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Opera doesn’t have an inexhaustible supply of extensions like Chrome does. It also doesn’t have endless customization options like Firefox does. What it does have is a set of smart, well-executed features that you often need extensions and add-ons for in other browsers.
Let’s explore eight such Opera features that will make browsing smoother and more convenient for you. We bet you’ll want to start using them right away.
Note: We’ll focus on Opera for computers for now.
Floating Video Player
Opera allows you to overlay web videos while you work. There’s no need to set up anything — just hover the mouse over any video that’s playing on a webpage and click on the special icon (overlapping squares) that appears at the top of the video. When you do this, another instance of that video pops up in a tiny, always-on-top window that you can resize as well as move around. If you can’t see the icon when you hover over the video, pause the video and replay it.
You’ll need to upgrade to Opera 39 to get the floating video player feature.
What’s behind tab number 23 and is that the tab you’re looking for? You don’t have to guess, because Opera has a tab preview feature. It allows you to take a quick peek at what a tab contains by hovering over that tab in the tab bar. That’s so much better than squinting to identify favicons and jumping from tab to tab to see if it’s the one you want, right?
Tab previews come enabled by default. If you want to turn them off (or re-enable them), navigate to Preferences > Browser > User interface. There, deselect (or select) the checkbox next to Show tab previews.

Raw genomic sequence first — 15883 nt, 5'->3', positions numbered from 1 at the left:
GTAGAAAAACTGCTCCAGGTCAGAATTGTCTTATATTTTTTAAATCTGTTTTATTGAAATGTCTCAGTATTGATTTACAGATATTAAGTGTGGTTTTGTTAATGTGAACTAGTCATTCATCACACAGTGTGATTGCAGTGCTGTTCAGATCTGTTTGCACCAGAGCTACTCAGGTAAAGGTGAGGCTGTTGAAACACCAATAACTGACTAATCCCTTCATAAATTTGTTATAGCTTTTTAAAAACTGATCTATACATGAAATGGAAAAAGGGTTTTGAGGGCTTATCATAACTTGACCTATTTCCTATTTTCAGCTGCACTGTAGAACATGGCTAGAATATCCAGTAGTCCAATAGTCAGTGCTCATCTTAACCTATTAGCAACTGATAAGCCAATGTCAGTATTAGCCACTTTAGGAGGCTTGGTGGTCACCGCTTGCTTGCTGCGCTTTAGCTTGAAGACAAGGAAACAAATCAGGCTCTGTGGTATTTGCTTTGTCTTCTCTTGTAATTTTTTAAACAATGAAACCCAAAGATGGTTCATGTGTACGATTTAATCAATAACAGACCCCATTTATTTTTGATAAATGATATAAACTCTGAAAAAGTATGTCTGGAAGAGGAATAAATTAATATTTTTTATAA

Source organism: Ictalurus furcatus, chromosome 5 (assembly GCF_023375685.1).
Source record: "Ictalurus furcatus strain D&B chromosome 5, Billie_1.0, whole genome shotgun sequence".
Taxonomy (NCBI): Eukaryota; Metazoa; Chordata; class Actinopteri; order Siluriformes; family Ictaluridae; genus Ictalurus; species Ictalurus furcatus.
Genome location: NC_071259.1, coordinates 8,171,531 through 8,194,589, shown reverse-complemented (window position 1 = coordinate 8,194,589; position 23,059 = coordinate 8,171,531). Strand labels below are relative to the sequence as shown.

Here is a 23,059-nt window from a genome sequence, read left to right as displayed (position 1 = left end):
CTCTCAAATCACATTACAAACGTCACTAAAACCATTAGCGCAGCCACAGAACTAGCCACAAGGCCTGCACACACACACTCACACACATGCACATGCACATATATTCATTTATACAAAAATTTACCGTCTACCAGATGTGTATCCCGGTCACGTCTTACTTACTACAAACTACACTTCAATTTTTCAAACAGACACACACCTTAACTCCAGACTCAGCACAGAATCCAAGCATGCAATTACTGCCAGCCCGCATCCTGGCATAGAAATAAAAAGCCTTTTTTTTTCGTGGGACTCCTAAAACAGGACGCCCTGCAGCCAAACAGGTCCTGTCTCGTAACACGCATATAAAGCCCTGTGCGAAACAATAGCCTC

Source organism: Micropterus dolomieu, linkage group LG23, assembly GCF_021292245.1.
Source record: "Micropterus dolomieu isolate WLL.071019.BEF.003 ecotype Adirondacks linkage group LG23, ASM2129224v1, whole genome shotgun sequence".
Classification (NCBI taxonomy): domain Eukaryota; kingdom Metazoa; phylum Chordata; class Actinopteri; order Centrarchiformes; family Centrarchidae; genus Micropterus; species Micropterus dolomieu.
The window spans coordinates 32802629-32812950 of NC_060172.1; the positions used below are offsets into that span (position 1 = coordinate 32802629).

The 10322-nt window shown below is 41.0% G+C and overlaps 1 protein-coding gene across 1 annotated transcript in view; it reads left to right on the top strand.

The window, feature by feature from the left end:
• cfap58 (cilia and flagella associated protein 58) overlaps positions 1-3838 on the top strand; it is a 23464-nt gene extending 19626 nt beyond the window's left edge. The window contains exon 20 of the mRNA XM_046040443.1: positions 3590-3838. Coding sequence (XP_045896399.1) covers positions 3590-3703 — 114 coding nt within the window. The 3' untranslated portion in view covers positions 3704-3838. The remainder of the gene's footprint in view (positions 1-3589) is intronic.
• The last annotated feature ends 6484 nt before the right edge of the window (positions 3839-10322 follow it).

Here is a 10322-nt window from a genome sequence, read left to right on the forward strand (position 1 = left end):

Opera Turbo for Data Compression
If you’re working with a slow or crowded Internet connection, enable Opera’s Turbo feature by clicking on Opera > Opera Turbo. This routes your webpages through one of Opera’s servers and compresses the web content that you’re accessing — ideal for saving data and speeding things up all around.
Worried about your privacy in Turbo mode? Don’t be: if you’re browsing a secure site with Turbo enabled, your data doesn’t get routed via the Turbo compression servers. Read what Opera has to say about your privacy in Turbo mode.
If you’re on mobile, you’ll want to get Opera Mini for data compression benefits like you get with Opera Turbo.
Opera’s Battery Saver mode promises to give you up to 50% more battery life. That extra battery time can be a lifesaver when you’re working on the go and there aren’t any charging outlets in sight.
When you activate Opera’s power-saving mode via the Battery Saver toolbar icon (shown below), it triggers a few background optimizations including fewer animations and reduced tab and plugin activity. You can activate this mode at any time, and you’ll get a prompt to do so when the charge drops down to 20%.
You won’t see the Battery Saver icon when you’re charging your computer. If you’d like to keep the icon visible at all times, you can do that under Preferences > Basic > Battery saver.
You already use keyboard shortcuts to speed up your browsing. Now it’s time to give mouse gestures a shot as well. They make it easier to take care of routine tasks such as navigating between webpages, refreshing and closing tabs, and opening links. For example, if you want to go back a page, you can click (on an empty space on the current page), hold down the left mouse button, and then drag the mouse to the left.